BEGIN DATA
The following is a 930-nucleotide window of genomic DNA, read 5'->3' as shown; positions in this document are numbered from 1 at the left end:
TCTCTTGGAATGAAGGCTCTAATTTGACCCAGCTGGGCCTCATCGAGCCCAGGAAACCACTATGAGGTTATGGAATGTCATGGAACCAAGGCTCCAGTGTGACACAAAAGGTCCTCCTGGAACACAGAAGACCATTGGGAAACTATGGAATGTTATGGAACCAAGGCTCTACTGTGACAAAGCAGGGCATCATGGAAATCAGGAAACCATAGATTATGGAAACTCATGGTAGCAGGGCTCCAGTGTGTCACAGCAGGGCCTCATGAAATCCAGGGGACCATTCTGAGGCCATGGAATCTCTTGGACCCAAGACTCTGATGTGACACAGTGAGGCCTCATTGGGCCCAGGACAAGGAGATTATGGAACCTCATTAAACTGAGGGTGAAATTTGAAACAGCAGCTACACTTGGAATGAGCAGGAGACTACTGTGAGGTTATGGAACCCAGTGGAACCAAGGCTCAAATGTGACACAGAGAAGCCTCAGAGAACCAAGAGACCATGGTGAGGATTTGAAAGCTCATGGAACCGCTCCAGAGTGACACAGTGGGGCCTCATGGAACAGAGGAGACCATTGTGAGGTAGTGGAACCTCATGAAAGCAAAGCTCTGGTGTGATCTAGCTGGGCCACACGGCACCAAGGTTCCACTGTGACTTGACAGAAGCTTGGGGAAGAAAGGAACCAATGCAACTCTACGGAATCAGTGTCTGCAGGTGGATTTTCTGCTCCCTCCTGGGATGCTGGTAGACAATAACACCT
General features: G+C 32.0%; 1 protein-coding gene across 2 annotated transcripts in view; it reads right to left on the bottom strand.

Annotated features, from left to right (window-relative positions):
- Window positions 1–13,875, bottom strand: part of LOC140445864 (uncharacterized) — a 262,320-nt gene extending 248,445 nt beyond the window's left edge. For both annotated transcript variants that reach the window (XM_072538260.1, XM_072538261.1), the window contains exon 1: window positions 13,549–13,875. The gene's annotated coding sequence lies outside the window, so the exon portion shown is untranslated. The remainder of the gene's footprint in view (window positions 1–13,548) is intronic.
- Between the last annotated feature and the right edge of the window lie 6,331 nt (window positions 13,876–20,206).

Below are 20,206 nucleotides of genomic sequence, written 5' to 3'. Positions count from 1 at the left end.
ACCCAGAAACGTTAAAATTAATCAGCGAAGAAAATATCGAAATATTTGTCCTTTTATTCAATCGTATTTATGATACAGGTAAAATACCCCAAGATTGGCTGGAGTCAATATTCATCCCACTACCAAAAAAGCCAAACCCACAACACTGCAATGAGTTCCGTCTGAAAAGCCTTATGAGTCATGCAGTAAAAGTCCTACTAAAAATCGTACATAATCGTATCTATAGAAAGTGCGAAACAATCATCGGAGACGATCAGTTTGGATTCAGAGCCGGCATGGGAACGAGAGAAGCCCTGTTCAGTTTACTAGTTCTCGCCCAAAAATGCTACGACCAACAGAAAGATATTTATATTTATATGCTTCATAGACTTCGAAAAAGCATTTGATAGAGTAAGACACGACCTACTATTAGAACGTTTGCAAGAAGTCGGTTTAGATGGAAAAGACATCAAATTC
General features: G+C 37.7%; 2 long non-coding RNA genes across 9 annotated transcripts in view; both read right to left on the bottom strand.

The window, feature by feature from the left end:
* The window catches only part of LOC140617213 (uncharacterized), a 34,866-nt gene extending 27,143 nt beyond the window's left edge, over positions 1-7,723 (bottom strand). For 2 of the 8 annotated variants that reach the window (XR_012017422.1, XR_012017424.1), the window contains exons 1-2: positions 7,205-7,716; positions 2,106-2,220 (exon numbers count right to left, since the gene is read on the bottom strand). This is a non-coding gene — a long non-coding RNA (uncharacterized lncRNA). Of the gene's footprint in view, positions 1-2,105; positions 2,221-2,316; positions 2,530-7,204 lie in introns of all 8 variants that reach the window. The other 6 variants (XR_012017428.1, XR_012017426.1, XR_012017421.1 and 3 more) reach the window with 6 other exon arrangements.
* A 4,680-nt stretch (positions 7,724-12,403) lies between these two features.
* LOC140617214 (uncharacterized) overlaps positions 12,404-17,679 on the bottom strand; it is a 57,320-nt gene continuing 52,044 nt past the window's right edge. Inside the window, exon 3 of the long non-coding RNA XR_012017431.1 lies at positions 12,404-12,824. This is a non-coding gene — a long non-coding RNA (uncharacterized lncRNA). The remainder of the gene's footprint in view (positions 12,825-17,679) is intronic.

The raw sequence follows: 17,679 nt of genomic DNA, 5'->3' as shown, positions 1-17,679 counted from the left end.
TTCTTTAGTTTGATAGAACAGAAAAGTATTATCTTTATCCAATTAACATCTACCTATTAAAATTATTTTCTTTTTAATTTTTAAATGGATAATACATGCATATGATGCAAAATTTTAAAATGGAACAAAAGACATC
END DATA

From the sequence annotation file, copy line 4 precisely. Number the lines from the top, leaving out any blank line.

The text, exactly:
Annotated features, from left to right (window-relative positions):